- Vuze XR
Tristan GreeneEditor, Neural by TNW
Tristan is a futurist covering human-centric artificial intelligence advances, quantum computing, STEM, physics, and space stuff. Pronouns: Tristan is a futurist covering human-centric artificial intelligence advances, quantum computing, STEM, physics, and space stuff. Pronouns: He/him
HumanEyes‘ Vuze XR is a rare breed of camera. It’s pocket-sized, shoots in VR, 360, and 5K formats, and it costs around the same as an entry-level DSLR. What really sets it apart, however, is how easy it is to use.
I love VR. And the thought of making my own glorious, fully immersive, 180-degree family vacation videos that we can watch on our headsets – like the VR videos on YouTube – fills me with joy. But I’m neither a filmmaker nor a professional photographer. There’s only a handful of consumer-geared VR cameras out there (that don’t cost thousands) and none of them have struck me as particularly approachable for the average person. The Vuze XR is.
You can get a decent 360 camera or a 180 VR cam for about the same price, but the Vuze XR is both. I was incredibly surprised to find the camera is sturdy, well-made, and attractive. At under $500, I was expecting some corners to get cut.
Quite the opposite is true. The camera feels and looks like a premium device and comes with more bells and whistles than you’d expect. HumanEyes even tosses in a protective carrying case and wrist-strap. There’s nothing cheap about this camera.
But, of course, what’s most important is the images it captures. It uses two f/2.4 210-degree fisheye lenses and two Sony 12-megapixel sensors, coupled with an Ambarella H2 video processor. And what you get is a plethora of formats: 5.7K 30fps, 4K 60fps, 3D 180, and 2D 360. It shoots photos at up to 18MP.
It’s nice to have options. You can edit video in 4K using a free app on your phone. It’s incredibly intuitive, faster than I expected, and it requires no experience with video editing software. If you can tweak a selfie, you can use the Vuze XR app. Video shot in the camera’s default 5K resolution, however, has to be edited on a computer.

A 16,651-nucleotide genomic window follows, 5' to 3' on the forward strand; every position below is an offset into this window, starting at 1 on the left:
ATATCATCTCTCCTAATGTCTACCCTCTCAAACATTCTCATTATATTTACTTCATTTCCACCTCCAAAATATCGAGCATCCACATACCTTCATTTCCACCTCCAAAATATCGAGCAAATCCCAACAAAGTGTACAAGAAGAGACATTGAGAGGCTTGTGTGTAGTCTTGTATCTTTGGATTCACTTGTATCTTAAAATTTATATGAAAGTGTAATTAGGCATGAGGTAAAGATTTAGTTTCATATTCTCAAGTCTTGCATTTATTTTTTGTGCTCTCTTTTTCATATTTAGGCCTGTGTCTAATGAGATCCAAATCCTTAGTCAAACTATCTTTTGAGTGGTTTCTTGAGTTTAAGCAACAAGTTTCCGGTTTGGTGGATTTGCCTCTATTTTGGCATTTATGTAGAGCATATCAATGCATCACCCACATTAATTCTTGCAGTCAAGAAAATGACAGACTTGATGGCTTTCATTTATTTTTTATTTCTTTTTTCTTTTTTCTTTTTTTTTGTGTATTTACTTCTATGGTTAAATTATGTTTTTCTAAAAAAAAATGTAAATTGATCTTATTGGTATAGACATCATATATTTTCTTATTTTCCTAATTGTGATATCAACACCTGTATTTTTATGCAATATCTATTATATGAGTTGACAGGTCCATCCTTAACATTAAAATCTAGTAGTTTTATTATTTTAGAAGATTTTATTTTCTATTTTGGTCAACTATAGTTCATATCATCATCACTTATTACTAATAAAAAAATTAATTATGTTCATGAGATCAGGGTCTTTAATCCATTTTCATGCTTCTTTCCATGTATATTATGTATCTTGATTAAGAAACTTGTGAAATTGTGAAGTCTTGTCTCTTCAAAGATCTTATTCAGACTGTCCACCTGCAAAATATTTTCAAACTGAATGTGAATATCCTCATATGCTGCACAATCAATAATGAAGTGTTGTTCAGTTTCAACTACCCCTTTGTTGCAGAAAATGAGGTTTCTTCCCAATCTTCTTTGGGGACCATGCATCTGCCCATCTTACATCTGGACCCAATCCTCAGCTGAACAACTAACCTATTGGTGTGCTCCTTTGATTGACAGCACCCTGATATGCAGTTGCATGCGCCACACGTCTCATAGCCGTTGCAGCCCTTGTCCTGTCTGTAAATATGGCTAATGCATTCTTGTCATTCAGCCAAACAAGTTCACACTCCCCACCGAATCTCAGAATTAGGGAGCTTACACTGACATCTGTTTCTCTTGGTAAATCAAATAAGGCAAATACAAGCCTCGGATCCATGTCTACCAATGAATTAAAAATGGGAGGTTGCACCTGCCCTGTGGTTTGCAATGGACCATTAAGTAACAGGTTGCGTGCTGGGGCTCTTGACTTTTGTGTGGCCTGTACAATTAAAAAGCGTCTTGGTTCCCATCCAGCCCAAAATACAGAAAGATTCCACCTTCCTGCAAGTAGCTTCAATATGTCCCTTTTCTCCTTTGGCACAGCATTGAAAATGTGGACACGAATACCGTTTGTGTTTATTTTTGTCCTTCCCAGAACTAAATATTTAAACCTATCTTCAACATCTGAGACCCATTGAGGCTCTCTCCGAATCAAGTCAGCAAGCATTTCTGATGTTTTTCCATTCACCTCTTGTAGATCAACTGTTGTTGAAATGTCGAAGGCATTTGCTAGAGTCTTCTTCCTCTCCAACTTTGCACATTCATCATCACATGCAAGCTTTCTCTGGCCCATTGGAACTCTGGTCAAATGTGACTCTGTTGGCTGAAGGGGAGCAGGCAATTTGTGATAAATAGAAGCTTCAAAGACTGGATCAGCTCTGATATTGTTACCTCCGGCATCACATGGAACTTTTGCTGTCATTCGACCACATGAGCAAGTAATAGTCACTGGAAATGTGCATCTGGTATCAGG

It’s all very simple. Like any camera designed for the masses, you just point and shoot. I preferred using it tethered to my phone so that I could see what I was shooting, but it works on its own too. You’ll save everything you shoot either to your phone or on an SD card inside the camera. This means you can start editing on your phone the second you finish shooting and share to social directly from the app.
My favorite thing about the Vuze XR is how ridiculously simple it is go from conceptualizing an idea to seeing it in VR. Once you’re done with the setup and have it connected to your phone you can start shooting immediately. After, you can tap the WiFi button on the camera twice and you’ll be in Oculus Go mode. With the camera in Oculus Go mode you can pop on your headset and access your Vuze XR videos directly from the Oculus Gallery app without downloading them. It’s brilliant.
Your friends, family, and/or audience will be able to watch the images and videos you produce on their phones depending on the format. But, if you can convince them to pick up so much as a Google Cardboard headset (they can be had for a few dollars) they might end up wanting an Oculus Go immediately.
I won’t wax too much on how awesome it is to relive your own memories in VR – but it never fails to give my heart a good warm squeeze when I see my family members (the dog included) moving and laughing larger than life in VR. And, just between us, there’s a ton of potential there for date night.
If you want to make fully-immersive 180-degree VR videos for people to watch on high-end VR headsets like the Oculus Go or HTC Vive, and 360-degree high-resolution photos and videos for people to watch on their phones: this is your camera.
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